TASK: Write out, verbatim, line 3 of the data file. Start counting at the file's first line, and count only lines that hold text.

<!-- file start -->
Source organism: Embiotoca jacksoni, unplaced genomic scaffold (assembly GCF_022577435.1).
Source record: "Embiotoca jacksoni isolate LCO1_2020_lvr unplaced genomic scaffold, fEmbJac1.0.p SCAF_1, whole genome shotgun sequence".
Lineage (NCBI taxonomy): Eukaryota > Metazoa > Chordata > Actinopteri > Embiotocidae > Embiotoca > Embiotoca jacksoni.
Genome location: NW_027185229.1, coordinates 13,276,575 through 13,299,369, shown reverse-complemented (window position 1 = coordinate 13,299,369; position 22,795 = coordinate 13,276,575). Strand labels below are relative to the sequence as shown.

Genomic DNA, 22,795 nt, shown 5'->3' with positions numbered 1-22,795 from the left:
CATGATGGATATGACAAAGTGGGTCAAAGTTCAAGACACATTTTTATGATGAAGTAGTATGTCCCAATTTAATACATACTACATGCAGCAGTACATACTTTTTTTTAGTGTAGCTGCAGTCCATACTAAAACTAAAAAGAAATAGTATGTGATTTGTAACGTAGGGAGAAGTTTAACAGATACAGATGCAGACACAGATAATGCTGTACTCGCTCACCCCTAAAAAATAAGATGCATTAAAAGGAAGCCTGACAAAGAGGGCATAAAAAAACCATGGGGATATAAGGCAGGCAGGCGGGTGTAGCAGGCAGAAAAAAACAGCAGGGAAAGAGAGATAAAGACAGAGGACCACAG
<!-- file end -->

Lineage (NCBI taxonomy): Eukaryota > Metazoa > Chordata > Actinopteri > Embiotocidae > Embiotoca > Embiotoca jacksoni.